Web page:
When getting serious about content marketing, a lot of businesses start with the vehicle, the asset, the thing, and focus on that. They think “Oh, let’s start a blog” or “Let’s start a podcast” and then they try and figure out what to fill it with. That’s always a really painful approach.
Instead, focus on the what and not the how. Focus on what you want to communicate through your content, and how you want to influence the audience, and then decide the how, how are you going to deliver it?
The beauty of taking a content first approach, instead of vehicle first approach, is that you start to open yourself up to all types of repurposing and recutting content.
Repurposing and recutting content is, in my opinion, one of the greatest efficiency tricks in marketing. The basic idea is that you take a piece of content, say a podcast, and fashion it into other pieces of content which is easier because you have done all the heavy lifting of the bigger piece of content, the podcast. For example, if you have a podcast, you can get the show transcribed and put it up as a blog on your website (great SEO by the way), and then create short audio snippet videos for social media, as well as images with quotes from the show on them for social as well. All of them promoting the podcast and linking back to your site.
Lots of smaller pieces of content can be extracted from the larger piece, the podcast itself. The overarching concept here is, once you have a sizeable content asset, think about what snackable content you can create from it.
Or, maybe you are a regular blogger. Again, think about creating short text snippets over images to help fill your social channels but one big thing you can do, is go the opposite direction, and start to pull those blogs together into an eBook, so, create a bigger content asset, something along the lines of “Our 10 Most Popular Blogs In 2020”, or something like that, and then give it away for free or even put it behind a form on your site so people have to give their email to be able to access it and you can then automate more marketing to them or simply add them to your database.
After the break, I’ll look at how you can take an umbrella content approach, creating a really large asset each year which will then fuel your content for the following year.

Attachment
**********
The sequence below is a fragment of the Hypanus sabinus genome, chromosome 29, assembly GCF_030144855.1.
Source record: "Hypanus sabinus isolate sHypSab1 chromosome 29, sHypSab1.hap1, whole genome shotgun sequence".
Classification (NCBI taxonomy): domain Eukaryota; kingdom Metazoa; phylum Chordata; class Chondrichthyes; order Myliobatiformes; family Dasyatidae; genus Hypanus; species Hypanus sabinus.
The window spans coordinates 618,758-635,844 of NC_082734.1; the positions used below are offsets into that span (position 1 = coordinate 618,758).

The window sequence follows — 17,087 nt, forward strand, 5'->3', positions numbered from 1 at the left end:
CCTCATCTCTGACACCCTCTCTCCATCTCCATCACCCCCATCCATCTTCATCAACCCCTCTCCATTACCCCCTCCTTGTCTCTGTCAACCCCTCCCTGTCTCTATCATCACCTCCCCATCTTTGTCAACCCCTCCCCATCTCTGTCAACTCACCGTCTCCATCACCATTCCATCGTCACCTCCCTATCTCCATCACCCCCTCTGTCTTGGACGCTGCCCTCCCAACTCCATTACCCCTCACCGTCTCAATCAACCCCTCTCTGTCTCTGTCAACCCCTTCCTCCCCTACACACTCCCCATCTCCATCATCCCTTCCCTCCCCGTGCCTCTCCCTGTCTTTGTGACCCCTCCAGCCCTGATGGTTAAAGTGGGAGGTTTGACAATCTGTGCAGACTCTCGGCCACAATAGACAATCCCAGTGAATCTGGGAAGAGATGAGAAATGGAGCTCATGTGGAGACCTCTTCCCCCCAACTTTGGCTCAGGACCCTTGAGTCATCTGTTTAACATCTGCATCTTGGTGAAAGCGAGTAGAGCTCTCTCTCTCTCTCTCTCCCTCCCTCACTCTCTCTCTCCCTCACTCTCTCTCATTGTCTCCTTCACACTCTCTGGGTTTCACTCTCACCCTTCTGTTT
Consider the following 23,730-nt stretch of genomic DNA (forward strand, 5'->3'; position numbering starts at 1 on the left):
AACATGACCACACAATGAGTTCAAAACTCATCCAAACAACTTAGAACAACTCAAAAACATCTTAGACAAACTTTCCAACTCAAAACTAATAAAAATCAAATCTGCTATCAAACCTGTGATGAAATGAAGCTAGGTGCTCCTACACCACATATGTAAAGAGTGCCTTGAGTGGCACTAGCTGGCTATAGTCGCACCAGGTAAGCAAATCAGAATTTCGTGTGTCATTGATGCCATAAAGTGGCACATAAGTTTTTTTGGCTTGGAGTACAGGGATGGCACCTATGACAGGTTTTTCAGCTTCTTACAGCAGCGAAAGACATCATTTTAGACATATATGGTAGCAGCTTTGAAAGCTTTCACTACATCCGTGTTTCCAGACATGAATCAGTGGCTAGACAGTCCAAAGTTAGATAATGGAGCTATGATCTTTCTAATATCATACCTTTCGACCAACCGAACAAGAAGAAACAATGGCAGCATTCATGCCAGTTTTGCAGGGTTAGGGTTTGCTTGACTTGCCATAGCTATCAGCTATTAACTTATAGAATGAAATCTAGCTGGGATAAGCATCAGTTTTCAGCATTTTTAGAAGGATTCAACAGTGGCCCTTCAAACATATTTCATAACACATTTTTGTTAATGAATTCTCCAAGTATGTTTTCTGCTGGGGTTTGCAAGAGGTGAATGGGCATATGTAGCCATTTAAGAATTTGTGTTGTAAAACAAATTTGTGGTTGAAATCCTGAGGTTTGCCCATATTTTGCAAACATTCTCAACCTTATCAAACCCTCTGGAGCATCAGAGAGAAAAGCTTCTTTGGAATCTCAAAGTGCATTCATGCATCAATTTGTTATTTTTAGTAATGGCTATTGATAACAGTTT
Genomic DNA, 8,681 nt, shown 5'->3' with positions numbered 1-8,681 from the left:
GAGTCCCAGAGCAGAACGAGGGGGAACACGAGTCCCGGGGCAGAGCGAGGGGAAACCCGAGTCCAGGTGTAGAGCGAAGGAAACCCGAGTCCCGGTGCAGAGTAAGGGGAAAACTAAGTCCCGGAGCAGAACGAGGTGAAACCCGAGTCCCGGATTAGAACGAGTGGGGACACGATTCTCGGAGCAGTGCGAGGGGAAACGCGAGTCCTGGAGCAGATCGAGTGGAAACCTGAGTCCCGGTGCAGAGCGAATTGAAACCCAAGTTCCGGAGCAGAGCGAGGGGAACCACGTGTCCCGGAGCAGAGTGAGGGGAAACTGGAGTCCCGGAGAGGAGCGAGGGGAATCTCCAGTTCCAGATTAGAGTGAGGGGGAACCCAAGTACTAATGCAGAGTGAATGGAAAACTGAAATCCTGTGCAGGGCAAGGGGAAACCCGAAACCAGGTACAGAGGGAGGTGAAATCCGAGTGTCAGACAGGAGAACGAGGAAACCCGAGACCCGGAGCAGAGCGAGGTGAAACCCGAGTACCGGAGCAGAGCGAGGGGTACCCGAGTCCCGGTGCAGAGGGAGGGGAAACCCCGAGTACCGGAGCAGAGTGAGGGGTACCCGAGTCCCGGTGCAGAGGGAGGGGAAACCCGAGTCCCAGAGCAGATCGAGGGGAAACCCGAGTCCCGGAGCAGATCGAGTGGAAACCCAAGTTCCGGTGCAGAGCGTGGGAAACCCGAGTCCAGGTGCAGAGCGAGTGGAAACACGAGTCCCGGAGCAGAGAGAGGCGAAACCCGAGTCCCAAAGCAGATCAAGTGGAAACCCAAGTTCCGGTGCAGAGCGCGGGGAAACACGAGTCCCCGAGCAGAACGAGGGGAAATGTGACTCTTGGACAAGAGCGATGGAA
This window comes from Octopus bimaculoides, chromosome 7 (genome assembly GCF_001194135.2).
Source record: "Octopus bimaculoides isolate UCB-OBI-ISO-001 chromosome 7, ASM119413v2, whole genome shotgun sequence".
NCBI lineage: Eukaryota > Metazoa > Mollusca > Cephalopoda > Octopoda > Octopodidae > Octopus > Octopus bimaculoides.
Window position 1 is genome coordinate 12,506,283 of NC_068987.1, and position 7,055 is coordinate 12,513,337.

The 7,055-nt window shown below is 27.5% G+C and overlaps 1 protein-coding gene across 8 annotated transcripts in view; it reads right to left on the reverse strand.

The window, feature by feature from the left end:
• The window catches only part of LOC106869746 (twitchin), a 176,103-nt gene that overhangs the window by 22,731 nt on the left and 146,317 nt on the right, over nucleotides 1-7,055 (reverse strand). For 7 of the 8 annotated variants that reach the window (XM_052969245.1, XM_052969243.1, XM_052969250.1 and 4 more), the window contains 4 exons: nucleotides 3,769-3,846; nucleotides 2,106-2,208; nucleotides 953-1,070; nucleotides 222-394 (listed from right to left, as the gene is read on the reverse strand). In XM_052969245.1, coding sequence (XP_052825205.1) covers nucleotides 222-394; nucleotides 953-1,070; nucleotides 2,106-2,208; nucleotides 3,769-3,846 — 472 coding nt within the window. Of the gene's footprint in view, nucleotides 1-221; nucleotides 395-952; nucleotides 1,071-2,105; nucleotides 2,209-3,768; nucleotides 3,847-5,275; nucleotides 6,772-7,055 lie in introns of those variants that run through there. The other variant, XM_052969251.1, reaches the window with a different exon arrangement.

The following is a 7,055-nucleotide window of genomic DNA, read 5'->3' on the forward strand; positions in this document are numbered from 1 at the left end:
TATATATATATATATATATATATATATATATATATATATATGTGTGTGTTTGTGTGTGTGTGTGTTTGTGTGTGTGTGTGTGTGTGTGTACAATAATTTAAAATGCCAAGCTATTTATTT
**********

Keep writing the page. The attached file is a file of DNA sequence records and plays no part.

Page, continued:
As I said before the, I’ll look at how you can take an umbrella content approach, creating a really large asset each year which will then fuel your content for the following year.
This is an idea that I absolutely love. It takes a bit of work upfront, but it sets you for a year with content to share each week.
Now, before I start, just a heads up that there is a mud map that I scribbled down before the show which draws out the order and all the elements. It is just hand drawn and I just took a photo and uploaded it. But grab it and use it. Just head to the show notes for this episode at marketing builder.net
OK, so this approach is all about going hard at a big piece of content – something that is valuable to your audience. And that thing would be a survey or research report.
What you do is conduct a survey across 26 key areas or elements of your industry. You might look at things like trends and whether people expect to follow them, or things like areas of increased or decreased spending intentions, changes, habits, etc.
Get that out to your database or use your network to help distribute it or maybe you have to jump on the phone and actually interview people and walk them through the questions.
Either way, once you have collated what you think is enough responses, all you have to do is process and present the data in a well-designed, slick looking PDF. You’ll also need to write a few words to help provide context and position.
Get the report up on your website and consider gating it, that is, asking people to register to be able to download it, as this will help build your database. You may even consider running some targeted digital ads to drive more of your target audience to the report.